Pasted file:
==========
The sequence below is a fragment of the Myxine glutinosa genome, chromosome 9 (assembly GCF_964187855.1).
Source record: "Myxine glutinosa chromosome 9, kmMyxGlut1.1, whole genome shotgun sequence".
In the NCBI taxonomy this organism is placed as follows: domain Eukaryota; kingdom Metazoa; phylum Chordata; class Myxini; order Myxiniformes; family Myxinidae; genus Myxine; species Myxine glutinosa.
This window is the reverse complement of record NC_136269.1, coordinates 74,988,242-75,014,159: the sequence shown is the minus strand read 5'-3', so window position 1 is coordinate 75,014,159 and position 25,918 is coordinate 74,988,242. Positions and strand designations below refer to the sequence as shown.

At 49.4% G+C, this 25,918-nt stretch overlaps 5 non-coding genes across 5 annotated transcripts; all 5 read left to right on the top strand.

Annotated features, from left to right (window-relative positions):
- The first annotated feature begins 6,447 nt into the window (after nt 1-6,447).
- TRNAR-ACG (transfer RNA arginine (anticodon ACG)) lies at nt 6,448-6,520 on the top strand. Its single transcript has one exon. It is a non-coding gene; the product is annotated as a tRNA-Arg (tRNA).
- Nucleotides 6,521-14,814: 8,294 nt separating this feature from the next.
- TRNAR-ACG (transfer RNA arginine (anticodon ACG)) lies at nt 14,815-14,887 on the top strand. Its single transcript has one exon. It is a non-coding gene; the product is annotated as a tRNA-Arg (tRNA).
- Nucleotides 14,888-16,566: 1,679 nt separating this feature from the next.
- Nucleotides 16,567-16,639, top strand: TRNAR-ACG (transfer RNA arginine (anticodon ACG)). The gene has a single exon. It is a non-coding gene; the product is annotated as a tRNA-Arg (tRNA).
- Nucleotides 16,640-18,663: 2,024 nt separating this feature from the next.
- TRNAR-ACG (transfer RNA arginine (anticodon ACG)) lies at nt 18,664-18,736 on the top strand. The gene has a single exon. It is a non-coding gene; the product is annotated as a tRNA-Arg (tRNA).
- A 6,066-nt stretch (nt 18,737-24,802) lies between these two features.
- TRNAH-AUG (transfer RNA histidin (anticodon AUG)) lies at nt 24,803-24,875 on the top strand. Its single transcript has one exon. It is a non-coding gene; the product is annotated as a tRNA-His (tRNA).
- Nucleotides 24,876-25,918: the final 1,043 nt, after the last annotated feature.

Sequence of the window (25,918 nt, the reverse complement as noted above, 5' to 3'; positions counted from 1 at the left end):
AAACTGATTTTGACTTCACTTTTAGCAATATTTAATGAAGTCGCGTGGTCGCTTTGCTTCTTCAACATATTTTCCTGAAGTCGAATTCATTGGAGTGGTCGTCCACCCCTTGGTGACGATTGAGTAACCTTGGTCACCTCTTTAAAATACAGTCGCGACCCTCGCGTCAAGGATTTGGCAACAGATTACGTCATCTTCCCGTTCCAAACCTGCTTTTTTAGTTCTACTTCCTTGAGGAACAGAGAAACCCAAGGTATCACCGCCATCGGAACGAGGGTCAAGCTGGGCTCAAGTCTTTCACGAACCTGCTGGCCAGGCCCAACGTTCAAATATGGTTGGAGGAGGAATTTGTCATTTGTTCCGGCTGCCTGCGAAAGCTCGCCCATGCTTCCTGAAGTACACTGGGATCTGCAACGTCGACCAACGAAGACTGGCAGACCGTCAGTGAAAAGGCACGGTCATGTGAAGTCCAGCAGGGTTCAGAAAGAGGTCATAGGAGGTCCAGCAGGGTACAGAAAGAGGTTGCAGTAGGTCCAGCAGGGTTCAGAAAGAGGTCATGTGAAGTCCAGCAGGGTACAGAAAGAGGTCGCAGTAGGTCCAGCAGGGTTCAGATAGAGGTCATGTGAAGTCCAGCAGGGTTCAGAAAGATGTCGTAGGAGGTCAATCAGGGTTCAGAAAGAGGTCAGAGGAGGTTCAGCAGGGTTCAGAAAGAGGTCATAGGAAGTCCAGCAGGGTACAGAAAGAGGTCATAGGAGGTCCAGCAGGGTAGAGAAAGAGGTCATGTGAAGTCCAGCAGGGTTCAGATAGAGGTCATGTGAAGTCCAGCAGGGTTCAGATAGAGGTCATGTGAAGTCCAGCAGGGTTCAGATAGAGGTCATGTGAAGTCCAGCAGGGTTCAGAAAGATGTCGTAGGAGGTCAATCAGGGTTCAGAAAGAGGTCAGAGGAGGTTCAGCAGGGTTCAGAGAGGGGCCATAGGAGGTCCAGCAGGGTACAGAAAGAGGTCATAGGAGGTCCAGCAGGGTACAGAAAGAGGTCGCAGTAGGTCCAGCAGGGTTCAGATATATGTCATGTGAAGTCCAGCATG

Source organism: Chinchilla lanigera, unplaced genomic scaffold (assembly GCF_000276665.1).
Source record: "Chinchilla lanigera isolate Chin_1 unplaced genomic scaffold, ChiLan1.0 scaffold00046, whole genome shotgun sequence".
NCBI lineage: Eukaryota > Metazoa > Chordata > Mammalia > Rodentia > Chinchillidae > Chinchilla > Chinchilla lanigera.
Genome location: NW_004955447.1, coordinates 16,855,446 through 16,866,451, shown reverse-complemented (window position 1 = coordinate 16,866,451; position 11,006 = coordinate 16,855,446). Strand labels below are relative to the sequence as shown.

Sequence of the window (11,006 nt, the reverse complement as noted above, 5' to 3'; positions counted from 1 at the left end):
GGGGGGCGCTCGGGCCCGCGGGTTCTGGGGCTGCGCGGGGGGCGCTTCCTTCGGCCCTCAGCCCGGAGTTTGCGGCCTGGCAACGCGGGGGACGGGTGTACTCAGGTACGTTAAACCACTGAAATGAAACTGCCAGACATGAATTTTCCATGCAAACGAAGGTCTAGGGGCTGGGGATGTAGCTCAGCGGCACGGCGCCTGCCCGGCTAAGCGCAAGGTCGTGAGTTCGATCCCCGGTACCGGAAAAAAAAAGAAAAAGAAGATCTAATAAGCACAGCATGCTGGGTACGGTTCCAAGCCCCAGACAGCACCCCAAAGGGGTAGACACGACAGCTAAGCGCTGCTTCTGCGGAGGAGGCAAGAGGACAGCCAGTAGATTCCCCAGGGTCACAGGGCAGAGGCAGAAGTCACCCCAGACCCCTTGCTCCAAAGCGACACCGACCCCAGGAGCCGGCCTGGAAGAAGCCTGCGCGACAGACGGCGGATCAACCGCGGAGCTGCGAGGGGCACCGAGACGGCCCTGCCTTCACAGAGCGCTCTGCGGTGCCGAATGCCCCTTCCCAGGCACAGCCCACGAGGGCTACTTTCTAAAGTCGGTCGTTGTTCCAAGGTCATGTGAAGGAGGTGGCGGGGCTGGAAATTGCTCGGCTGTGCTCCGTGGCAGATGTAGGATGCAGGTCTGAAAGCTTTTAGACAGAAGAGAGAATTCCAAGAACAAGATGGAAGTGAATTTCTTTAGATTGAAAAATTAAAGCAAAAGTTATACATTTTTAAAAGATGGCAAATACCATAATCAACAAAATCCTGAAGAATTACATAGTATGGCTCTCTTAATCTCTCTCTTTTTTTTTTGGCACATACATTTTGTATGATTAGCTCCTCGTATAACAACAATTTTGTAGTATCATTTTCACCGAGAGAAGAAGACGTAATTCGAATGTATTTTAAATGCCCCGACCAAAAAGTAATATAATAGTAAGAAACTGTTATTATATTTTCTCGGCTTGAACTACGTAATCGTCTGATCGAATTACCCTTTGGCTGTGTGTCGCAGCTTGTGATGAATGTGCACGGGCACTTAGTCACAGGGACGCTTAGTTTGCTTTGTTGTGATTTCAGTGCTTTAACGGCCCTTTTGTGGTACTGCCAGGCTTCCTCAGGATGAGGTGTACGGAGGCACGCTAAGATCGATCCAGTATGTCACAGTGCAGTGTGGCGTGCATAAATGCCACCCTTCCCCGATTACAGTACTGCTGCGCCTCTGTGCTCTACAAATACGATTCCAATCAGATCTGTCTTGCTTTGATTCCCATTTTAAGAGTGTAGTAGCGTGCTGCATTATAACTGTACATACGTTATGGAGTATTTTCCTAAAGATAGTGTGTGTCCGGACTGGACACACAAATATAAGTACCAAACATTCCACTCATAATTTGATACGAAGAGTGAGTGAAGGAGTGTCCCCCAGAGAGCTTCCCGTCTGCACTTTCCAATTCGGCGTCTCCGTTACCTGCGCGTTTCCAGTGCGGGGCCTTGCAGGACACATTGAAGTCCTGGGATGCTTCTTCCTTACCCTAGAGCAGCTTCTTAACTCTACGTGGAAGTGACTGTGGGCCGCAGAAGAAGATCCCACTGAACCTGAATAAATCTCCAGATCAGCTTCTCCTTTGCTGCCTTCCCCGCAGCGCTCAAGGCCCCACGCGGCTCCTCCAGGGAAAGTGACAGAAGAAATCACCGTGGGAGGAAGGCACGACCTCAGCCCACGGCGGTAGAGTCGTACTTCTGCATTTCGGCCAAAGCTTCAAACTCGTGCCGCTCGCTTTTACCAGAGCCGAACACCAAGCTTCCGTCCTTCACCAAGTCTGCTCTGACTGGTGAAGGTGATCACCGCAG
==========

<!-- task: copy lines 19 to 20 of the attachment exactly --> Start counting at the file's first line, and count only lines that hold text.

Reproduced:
AAACTGATTTTGACTTCACTTTTAGCAATATTTAATGAAGTCGCGTGGTCGCTTTGCTTCTTCAACATATTTTCCTGAAGTCGAATTCATTGGAGTGGTCGTCCACCCCTTGGTGACGATTGAGTAACCTTGGTCACCTCTTTAAAATACAGTCGCGACCCTCGCGTCAAGGATTTGGCAACAGATTACGTCATCTTCCCGTTCCAAACCTGCTTTTTTAGTTCTACTTCCTTGAGGAACAGAGAAACCCAAGGTATCACCGCCATCGGAACGAGGGTCAAGCTGGGCTCAAGTCTTTCACGAACCTGCTGGCCAGGCCCAACGTTCAAATATGGTTGGAGGAGGAATTTGTCATTTGTTCCGGCTGCCTGCGAAAGCTCGCCCATGCTTCCTGAAGTACACTGGGATCTGCAACGTCGACCAACGAAGACTGGCAGACCGTCAGTGAAAAGGCACGGTCATGTGAAGTCCAGCAGGGTTCAGAAAGAGGTCATAGGAGGTCCAGCAGGGTACAGAAAGAGGTTGCAGTAGGTCCAGCAGGGTTCAGAAAGAGGTCATGTGAAGTCCAGCAGGGTACAGAAAGAGGTCGCAGTAGGTCCAGCAGGGTTCAGATAGAGGTCATGTGAAGTCCAGCAGGGTTCAGAAAGATGTCGTAGGAGGTCAATCAGGGTTCAGAAAGAGGTCAGAGGAGGTTCAGCAGGGTTCAGAAAGAGGTCATAGGAAGTCCAGCAGGGTACAGAAAGAGGTCATAGGAGGTCCAGCAGGGTAGAGAAAGAGGTCATGTGAAGTCCAGCAGGGTTCAGATAGAGGTCATGTGAAGTCCAGCAGGGTTCAGATAGAGGTCATGTGAAGTCCAGCAGGGTTCAGATAGAGGTCATGTGAAGTCCAGCAGGGTTCAGAAAGATGTCGTAGGAGGTCAATCAGGGTTCAGAAAGAGGTCAGAGGAGGTTCAGCAGGGTTCAGAGAGGGGCCATAGGAGGTCCAGCAGGGTACAGAAAGAGGTCATAGGAGGTCCAGCAGGGTACAGAAAGAGGTCGCAGTAGGTCCAGCAGGGTTCAGATATATGTCATGTGAAGTCCAGCATG

Source organism: Chinchilla lanigera, unplaced genomic scaffold (assembly GCF_000276665.1).